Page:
It is a file infector. It’s a virus that executes on every system start.It infects dll and exe files and also searches htm and html files to write malicious instruction in them. It exploits vulnerability on the system (CVE-2010-2568) that allows it to execute arbitrary code. It can be controlled remotley to capture screenshots, send gathered information, download files from a remote computer and/or the Internet, run executable files or shut down/restart the computer.

6. Win32/Conficker

Previous Ranking: 7
Percentage Detected: 1.42%

The Win32/Conficker threat is a network worm originally propagated by exploiting a recent vulnerability in the Windows operating system. This vulnerability is present in the RPC sub-system and can be remotely exploited by an attacker without valid user credentials. Depending on the variant, it may also spread via unsecured shared folders and by removable media, making use of the Autorun facility enabled at present by default in Windows (though not in Windows 7).

Win32/Conficker loads a DLL through the svchost process. This threat contacts web servers with pre-computed domain names to download additional malicious components. Fuller descriptions of Conficker variants are available at http://www.eset.eu/buxus/generate_page.php?page_id=279&lng=en.

While ESET has effective detection for Conficker, it’s important for end users to ensure that their systems are updated with the Microsoft patch, which has been available since the third quarter of 2008, so as to avoid other threats using the same vulnerability. Information on the vulnerability itself is available at http://www.microsoft.com/technet/security/Bulletin/ms08-067.mspx. While later variants dropped the code for infecting via Autorun, it can’t hurt to disable it: this will reduce the impact of the many threats we detect as INF/Autorun. The Research team in San Diego has blogged extensively on Conficker issues: http://www.eset.com/threat-center/blog/?cat=145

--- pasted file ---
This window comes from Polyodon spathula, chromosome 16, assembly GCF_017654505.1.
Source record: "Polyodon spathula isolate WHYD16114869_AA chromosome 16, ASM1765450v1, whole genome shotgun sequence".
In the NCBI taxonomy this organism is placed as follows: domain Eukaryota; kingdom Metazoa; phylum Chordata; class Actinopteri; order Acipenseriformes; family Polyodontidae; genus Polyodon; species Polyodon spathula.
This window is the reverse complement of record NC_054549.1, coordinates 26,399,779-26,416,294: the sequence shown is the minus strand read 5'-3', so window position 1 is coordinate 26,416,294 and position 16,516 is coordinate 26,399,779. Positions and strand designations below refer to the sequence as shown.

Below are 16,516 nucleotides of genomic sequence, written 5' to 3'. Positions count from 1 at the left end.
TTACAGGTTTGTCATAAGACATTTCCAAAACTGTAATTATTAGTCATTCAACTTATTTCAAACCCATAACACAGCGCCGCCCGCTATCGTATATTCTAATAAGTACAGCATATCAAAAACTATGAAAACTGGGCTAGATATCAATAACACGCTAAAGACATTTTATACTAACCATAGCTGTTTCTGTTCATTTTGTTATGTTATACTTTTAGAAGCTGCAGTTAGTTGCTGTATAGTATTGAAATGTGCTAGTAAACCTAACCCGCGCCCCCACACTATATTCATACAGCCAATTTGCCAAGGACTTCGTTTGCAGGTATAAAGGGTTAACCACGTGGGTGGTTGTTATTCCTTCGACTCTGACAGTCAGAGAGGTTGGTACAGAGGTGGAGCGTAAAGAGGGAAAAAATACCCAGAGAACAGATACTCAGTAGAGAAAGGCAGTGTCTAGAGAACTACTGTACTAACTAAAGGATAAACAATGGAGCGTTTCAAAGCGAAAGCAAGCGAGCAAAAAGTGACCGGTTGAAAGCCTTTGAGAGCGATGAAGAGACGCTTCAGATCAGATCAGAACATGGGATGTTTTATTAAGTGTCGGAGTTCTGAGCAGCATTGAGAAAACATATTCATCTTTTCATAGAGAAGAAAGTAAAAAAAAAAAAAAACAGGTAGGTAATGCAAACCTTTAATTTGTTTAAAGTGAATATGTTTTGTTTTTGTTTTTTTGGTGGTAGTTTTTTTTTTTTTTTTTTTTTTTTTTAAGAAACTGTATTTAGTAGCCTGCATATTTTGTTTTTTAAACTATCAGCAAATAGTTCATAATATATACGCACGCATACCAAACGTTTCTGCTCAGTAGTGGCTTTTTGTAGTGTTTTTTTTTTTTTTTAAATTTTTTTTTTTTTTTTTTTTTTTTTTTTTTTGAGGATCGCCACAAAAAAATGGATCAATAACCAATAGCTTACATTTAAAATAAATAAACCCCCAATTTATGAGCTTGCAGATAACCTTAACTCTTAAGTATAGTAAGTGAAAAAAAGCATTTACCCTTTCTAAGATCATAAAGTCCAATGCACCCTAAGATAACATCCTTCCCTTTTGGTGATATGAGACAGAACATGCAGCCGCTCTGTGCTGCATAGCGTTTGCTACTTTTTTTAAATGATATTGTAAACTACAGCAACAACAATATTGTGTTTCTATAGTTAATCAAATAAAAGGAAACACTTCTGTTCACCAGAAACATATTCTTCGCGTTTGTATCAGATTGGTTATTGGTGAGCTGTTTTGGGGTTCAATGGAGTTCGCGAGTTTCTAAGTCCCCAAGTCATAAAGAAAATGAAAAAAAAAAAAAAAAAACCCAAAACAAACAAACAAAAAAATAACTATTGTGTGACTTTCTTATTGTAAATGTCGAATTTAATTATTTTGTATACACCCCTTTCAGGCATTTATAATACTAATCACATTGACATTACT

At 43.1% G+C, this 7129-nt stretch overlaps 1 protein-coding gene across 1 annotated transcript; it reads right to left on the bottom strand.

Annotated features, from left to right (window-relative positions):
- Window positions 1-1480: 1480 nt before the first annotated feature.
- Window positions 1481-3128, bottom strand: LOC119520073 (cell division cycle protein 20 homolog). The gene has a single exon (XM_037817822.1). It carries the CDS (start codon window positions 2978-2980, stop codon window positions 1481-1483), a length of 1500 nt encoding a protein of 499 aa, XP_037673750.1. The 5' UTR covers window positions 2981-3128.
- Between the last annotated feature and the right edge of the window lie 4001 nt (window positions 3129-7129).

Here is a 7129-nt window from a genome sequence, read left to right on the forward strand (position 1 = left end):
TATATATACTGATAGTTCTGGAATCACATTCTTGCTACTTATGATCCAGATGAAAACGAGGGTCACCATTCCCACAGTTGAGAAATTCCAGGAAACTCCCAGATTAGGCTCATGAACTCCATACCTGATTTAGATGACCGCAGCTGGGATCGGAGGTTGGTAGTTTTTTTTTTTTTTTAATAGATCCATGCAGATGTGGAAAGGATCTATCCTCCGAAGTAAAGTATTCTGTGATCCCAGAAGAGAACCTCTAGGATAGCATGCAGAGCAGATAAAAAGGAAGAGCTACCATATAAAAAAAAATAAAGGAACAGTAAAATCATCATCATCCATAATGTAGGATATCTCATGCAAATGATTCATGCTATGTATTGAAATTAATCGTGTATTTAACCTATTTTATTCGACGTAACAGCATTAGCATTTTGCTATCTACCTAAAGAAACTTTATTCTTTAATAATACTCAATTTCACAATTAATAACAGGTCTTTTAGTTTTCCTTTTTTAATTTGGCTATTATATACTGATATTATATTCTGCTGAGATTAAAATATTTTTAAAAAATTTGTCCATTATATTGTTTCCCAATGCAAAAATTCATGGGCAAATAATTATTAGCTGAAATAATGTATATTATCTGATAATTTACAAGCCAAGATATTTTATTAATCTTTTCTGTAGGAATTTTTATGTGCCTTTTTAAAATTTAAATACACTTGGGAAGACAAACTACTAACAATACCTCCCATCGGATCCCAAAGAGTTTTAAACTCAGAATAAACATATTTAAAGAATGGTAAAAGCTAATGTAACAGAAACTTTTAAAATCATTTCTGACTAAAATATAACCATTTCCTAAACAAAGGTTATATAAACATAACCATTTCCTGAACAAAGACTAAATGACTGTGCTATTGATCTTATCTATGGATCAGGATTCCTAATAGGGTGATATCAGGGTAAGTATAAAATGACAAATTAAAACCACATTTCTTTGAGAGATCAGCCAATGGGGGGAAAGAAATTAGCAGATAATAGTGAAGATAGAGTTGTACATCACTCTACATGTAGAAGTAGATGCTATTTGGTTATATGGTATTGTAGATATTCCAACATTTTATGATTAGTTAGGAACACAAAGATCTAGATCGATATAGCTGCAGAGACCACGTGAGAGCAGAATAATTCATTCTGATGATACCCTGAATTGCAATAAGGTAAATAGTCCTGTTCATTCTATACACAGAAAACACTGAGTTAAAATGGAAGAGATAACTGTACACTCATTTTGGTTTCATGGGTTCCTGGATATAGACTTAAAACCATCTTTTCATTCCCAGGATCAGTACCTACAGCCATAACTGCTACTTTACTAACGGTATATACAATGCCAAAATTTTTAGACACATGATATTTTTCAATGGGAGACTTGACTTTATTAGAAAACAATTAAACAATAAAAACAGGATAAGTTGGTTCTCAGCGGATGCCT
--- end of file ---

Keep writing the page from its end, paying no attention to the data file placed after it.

It’s important to note that it’s possible to avoid most Conficker infection risks generically, by practicing “safe hex”: keep up-to-date with system patches, disable Autorun, and don’t use unsecured shared folders. In view of all the publicity Conficker has received and its extensive use of a vulnerability that’s been remediable for so many months, we’d expect Conficker infections to be in decline by now if people were taking these commonsense precautions. While the current ranking looks like a drop in Conficker prevalence, this figure is affected by the changes in naming and statistical measurement mentioned earlier: there’s no indication of a significant drop in Conficker infections covering all variants.

7. HTML/Iframe.B

Previous Ranking: 2
Percentage Detected: 1.29%

Type of infiltration: Virus
HTML/Iframe.B is generic detection of malicious IFRAME tags embedded in HTML pages, which redirect the browser to a specific URL location with malicious software.

8. HTML/Fraud

Previous Ranking: 45
Percentage Detected: 1.06%